My wife does most of the cooking at our house. She is more skilled and discerning than I am when it comes to preparing a meal. My rule of thumb is that if you have to mix two or more ingredients together to get the desired outcome, I’m out. Rather, I prefer to just slop something on a plate and fire up the microwave.
The exception to my culinary involvement centers on the outdoor grill. Of course, as a Wisconsin resident, this takes me out of the food preparation picture for about half of the year.
I enjoy the challenge of grilling and getting just the right amount of “pink” in my steak. I’ve perfected my technique for beef and pork. Chicken, on the other hand, is my Waterloo.
It seems the time difference between a chicken breast that is cooked just right, maintaining moisture and tenderness, and one that ultimately mimics shoe leather for consistency and taste is measured in milliseconds. I admit to getting the latter result far too often.
And so it is with forage crops. If you leave them outside “on the grill” too long, taste and consistency take a hit, especially with first cutting. With forage, it’s all about timing for optimum fiber digestibility.
Although protein is an important component of an animal’s diet, it rarely is the most limiting factor. Energy, on the other hand, often does limit performance. In a forage-based diet, that translates to fiber digestibility and rate of digestion. Your success in this area depends largely on when the mower gets greased.
Admittedly, total fiber content is an important consideration, but how much of that fiber gets digested (or doesn’t get digested) is equally if not more essential to know, especially if being fed to dairy or beef animals that are lactating or growing. Highly digestible forages can boost dry matter intake and cut feed costs in the form of additional supplements.
Digestibility has little cost
Animal performance hinges on fiber digestibility and, in turn, the actual amount of total digestible nutrients derived from the forage. What we know about first cutting is that it can be the highest NDF digestibility forage of the year if it’s cut on time and the lowest if cut late. Like chicken on the grill, the relative time from one outcome to the other is not too long.
High fiber digestibility often doesn’t cost anything; it’s mostly a function of making timely harvest and grazing decisions. Harvesting forage with relatively high fiber digestibility is almost always a net economic winner whether you feed it or sell it.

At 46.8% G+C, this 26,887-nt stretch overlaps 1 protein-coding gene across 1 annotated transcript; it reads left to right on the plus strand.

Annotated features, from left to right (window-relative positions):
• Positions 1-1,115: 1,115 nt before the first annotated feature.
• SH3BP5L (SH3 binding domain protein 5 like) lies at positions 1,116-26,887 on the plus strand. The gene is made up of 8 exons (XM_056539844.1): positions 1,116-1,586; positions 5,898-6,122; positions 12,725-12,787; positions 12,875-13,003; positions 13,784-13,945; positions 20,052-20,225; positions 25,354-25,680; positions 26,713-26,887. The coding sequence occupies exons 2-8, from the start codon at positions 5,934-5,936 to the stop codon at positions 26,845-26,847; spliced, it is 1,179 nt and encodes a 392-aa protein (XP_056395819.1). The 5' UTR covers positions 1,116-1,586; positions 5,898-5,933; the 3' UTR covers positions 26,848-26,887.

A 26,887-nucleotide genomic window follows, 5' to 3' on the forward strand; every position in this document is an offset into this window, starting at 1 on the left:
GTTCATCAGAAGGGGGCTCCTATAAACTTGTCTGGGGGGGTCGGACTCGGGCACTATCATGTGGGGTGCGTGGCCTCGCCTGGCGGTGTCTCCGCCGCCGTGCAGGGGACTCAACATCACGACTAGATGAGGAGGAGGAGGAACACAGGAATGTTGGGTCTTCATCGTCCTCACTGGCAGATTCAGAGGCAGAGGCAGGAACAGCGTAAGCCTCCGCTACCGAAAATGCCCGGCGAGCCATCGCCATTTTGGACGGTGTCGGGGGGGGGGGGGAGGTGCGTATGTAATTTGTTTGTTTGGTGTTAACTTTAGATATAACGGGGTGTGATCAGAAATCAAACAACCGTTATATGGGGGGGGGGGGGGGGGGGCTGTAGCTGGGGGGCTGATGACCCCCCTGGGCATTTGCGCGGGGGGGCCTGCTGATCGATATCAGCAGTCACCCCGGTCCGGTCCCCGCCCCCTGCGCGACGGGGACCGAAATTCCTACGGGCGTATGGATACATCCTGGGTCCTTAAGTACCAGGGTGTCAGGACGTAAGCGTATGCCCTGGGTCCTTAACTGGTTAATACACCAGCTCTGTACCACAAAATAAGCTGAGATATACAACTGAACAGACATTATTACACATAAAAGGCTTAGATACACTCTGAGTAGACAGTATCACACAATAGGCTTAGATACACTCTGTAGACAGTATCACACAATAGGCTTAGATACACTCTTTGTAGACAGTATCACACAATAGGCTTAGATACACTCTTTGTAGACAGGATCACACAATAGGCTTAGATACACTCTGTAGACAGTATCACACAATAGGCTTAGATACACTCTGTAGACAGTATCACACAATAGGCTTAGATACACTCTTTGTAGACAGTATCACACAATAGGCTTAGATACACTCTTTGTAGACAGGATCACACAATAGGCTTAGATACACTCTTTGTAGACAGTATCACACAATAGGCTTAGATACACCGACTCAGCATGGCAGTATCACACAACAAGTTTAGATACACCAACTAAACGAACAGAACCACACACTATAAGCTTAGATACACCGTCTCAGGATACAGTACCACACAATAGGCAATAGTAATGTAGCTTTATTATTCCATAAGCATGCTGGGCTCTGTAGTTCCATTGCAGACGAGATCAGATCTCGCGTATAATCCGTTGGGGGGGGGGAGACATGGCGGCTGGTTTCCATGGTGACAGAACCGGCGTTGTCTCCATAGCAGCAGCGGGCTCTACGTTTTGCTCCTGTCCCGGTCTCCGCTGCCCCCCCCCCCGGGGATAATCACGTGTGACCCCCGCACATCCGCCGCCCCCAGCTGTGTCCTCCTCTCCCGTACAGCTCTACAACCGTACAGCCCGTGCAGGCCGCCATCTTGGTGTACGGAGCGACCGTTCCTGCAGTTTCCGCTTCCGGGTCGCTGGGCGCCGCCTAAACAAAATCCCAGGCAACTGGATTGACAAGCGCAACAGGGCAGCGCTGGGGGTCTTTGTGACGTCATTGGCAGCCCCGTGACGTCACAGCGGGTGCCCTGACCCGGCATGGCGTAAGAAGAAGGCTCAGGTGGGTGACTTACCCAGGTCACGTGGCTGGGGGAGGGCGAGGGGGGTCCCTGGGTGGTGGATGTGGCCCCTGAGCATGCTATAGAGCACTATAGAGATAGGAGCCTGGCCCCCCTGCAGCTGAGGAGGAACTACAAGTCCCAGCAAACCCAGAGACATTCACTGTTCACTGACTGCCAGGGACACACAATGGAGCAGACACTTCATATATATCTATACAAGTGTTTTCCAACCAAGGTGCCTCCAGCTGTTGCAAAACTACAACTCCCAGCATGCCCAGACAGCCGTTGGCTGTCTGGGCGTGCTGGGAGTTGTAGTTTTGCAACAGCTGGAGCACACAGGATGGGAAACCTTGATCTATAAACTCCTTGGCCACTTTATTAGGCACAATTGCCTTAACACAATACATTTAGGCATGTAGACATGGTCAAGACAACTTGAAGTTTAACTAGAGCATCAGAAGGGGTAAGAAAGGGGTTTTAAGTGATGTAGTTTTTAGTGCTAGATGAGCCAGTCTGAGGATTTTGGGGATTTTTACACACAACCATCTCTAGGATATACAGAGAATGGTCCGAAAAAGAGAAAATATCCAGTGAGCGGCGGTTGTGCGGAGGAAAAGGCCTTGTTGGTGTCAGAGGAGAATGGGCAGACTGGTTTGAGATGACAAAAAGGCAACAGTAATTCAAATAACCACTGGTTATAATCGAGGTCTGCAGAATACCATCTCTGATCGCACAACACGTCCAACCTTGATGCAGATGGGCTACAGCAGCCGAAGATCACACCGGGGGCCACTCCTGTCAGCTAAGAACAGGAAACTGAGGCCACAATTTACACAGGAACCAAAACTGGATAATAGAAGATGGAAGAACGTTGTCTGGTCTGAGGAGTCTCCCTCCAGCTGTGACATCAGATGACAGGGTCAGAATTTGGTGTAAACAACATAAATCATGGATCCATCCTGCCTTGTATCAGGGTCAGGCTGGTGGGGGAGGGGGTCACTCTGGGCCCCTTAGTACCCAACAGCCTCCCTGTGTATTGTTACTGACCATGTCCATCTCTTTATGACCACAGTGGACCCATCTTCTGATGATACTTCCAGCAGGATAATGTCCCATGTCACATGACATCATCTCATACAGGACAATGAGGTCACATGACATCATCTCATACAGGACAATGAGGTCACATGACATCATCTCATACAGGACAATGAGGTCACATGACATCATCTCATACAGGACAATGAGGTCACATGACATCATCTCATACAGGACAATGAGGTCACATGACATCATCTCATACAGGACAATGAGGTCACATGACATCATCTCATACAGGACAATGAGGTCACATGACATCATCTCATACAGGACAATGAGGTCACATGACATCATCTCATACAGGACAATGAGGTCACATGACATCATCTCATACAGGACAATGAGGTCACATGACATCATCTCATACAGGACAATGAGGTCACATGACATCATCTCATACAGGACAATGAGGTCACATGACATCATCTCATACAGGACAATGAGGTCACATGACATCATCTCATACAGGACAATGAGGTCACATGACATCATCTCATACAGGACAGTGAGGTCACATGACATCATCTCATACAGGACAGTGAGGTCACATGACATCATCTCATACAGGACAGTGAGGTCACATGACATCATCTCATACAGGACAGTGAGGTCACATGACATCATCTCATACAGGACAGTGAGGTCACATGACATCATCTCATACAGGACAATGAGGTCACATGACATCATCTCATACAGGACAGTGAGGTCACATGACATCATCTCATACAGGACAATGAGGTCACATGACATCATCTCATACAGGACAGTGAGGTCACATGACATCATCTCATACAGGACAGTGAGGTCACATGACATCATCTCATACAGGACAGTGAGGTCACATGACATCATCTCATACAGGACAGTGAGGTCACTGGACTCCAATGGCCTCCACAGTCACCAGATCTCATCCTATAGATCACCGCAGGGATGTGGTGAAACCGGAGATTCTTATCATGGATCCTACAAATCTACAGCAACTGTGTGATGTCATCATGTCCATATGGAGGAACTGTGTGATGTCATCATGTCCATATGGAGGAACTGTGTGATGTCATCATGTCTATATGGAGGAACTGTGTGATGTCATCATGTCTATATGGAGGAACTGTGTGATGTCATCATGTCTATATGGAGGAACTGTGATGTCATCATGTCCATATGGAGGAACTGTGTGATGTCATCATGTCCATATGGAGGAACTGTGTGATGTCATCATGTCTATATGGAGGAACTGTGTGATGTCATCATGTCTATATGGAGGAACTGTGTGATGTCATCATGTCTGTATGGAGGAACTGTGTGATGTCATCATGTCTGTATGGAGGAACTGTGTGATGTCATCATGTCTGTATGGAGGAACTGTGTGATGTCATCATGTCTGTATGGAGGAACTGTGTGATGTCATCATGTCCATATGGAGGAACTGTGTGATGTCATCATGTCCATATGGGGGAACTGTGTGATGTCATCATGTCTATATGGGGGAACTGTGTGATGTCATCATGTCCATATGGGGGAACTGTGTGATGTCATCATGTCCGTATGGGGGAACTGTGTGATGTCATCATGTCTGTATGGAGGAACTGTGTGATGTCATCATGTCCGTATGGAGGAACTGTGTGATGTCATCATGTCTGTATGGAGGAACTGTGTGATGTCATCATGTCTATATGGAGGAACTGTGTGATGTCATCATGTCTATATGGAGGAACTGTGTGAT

Though yield and stand persistence are always important considerations, keep in mind that at some point in the plant maturity process the forage yield may continue to climb, but the harvested amount of digestible nutrients declines. It makes little sense to capture yield of additional fiber that won’t be digested.
It is very possible to have high-protein forage that is low in fiber digestibility. Wilting hay that is rained on will often fall into this category. Don’t be fooled into thinking that because the forage has a high protein content that it also has high fiber digestibility.
Variety selection can help
Money spent on forage varieties that have research-proven, high fiber (NDF) digestibility is generally money well-invested. Reduced-lignin alfalfa varieties, with corresponding high fiber digestibility, fall into this category. This is true if for no other reason than providing additional insurance against rain delays.
Grasses are different
As with varieties, selecting forage species with high fiber digestibility will also pay dividends. Meadow fescue, for example, has been shown to be superior to many of its perennial cool-season grass counterparts. Ryegrasses also excel in this regard.
Grasses generally contain both more fiber and also a higher percent of digestible fiber than legumes. To capture the “grass advantage,” stands must be cut early as fiber digestibility declines rapidly once seedheads appear. Highly digestible grass forage is often capitalized on thorough good grazing management but seems less often captured when grass is cut for hay or haylage.
Growing environment affects fiber digestibility. Cooler environments (high elevations or spring growth) will produce forage with higher fiber digestibility than hot environments (desert or summer growth) if all other factors are equal.
Finally, although the USDA hay market grading system doesn’t value fiber digestibility, it doesn’t mean you shouldn’t. Put your money and faith in metrics such as NDF digestibility (NDFD), undigested NDF (uNDF240), total tract NDF digestibility (TTNDFD), relative forage quality (RFQ), or a summative TDN calculation.
Not all livestock classes demand forages with high-fiber digestibility, but striving for such forage still makes good sense. Rare is the year when too much high-quality forage is a problem, so don’t leave your forage on the grill too long.